HIV and integrase inhibitors
Integrase inhibitors are a part of antiretroviral treatment (ART), which has advanced a long way in a short time. Because of these advances, HIV is now a manageable disease for most people.
Take a look at how HIV infects your body, how integrase inhibitors manage this infection, and how your doctor measures your treatment’s efficacy. You can also find some tips for ensuring the effectiveness of your integrase inhibitor treatment.
Understanding HIV infection
Integrase inhibitors affect the way that HIV works in your body. To get a better understanding, let’s explore HIV infection from the beginning.
HIV is transmitted between people through the exchange of body fluids such as blood, semen, rectal and vaginal fluids, and breast milk. It’s not transmitted through saliva.
Once the virus is in your body, HIV attacks certain white blood cells, called CD4 cells or T-cells. These are the cells that tell your immune system to attack harmful organisms such as viruses and bacteria. HIV inserts itself into these T-cells and takes control of them.
It does this by making an enzyme called integrase. Integrase allows the viral DNA to merge with the DNA in your T-cells. Then, the HIV can control what the cells do. Without treatment, HIV can eventually take over enough of your T-cells. If this happens, your T-cells can no longer signal your immune system to fight certain infections and other diseases, including cancers.
About integrase inhibitors
Integrase inhibitors bank on the fact that HIV needs integrase to replicate. These drugs stop HIV from being able to make integrase. Without the help of this enzyme, HIV can’t take over your T-cells to copy itself. With a combination of other HIV medications, integrase inhibitors can help keep your HIV infection under control.
The FDA approved the use of integrase inhibitors in 2007. The integrase inhibitors currently on the market include:
Usually, integrase inhibitors are used with other drugs, often in one combination pill. The other drugs help interfere with other ways that HIV works. The combined action of these drugs helps stop HIV through many different ways at once. You can learn the benefits of this treatment in Healthline’s article about the single-tablet regimen.
Integrase inhibitors have fewer side effects than other HIV drugs because they work on the virus itself, not on your cells. The most common side effects with integrase inhibitors are:
Rarely, some people experience more serious side effects. These can include severe skin reactions and widespread inflammatory response.
If you’re taking an integrase inhibitor and begin to experience uncomfortable side effects, don’t stop taking the drug without talking to your doctor first. Pausing or changing antiretroviral drugs can do more harm than good. The medications may become less effective, or the virus may become resistant to the drugs altogether. You should consult with your HIV doctor about other drug options before stopping or changing a drug regimen. They may be able to offer an alternative.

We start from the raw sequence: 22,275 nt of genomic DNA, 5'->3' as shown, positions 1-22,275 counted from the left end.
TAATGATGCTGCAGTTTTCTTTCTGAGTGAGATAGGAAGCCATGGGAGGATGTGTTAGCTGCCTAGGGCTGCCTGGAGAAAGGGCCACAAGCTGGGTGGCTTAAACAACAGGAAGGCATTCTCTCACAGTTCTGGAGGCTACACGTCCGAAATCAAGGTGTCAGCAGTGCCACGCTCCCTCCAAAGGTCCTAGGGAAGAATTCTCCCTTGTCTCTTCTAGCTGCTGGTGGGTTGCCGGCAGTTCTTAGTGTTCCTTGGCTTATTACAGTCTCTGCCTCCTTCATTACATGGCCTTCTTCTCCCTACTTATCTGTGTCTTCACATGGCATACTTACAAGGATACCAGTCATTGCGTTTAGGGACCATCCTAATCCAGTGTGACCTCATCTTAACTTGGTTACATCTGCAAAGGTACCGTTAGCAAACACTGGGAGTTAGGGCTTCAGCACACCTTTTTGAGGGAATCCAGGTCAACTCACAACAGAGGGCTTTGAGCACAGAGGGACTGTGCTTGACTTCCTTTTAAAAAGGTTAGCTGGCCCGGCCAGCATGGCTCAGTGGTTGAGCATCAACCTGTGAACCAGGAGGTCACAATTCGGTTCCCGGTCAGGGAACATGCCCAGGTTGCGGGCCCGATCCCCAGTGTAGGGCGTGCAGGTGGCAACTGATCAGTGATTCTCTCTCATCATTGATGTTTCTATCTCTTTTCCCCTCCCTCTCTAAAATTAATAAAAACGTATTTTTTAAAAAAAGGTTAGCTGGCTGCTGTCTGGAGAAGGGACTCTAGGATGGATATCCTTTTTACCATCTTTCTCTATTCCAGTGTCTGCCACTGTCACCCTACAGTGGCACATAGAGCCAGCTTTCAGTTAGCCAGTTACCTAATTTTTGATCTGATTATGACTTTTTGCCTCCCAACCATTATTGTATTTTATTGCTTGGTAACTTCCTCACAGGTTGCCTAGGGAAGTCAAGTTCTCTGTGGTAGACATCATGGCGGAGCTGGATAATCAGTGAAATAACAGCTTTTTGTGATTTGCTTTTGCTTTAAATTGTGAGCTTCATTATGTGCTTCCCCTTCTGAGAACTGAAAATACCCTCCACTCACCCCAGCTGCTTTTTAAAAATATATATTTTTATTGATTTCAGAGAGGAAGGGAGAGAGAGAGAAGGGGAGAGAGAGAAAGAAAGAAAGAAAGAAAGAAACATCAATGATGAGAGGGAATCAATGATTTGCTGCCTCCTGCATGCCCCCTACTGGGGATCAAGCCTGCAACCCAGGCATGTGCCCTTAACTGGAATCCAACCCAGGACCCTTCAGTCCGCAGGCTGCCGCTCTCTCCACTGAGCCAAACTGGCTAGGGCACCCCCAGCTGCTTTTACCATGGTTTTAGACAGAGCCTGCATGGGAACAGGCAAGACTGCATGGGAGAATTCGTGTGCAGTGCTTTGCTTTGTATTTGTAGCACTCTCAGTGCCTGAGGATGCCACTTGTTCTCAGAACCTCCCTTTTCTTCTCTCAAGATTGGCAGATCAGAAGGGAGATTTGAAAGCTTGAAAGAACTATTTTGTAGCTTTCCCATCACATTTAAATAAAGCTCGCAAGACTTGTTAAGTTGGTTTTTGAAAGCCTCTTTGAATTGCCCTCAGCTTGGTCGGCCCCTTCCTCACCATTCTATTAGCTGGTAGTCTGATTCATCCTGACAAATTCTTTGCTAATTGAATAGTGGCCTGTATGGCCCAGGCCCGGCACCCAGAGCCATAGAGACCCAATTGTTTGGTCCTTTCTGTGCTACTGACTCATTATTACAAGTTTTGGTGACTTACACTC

Measuring your response to
During your treatment for HIV infection, your doctor will periodically test your blood, usually every six months. Two measurements help your doctor know how your integrase inhibitors are working to keep your infection under control. These measurements are your viral load and your T-cell count.
Your viral load is the amount HIV in a given sample of your blood. Your doctor sends your blood sample to a lab, where they measure how many HIV copies are in one milliliter of the sample. The lower your viral load, the less HIV you have in your body.
An undetectable viral load is when the copies of HIV in your blood sample are fewer than the smallest amount the lab test can detect. An undetectable viral load does not mean you are cured, though. HIV can still exist in your bodily fluids, so you need to continue HIV treatment.
A T-cell count measures the number of T-cells you have in one milliliter of your blood. It's a general way to monitor your immune system. Generally speaking, the more T-cells you have, the more protection you have against infections.
An important thing to remember is that the number of T-cells in your body constantly changes. This is true for everyone, even people without HIV infection. Having slightly lower levels of T-cells on one test result doesn’t necessarily mean that your drugs aren’t working. Illness, vaccinations, fatigue, stress, and even the time of day can all affect your T-cell counts.
Your integrase inhibitor needs to stay at a consistent level in your body to be most effective. To help ensure your drug works at its best, try these tips:
- Take your integrase inhibitor exactly as prescribed by your doctor.
- Don’t take an integrase inhibitor with any other drug without first getting your doctor’s approval.
Other drugs may affect how your HIV drugs work. These include prescription and over-the-counter drugs as well as vitamins and supplements. If you do your part, integrase inhibitors may be able to provide effective long-term management of your HIV infection.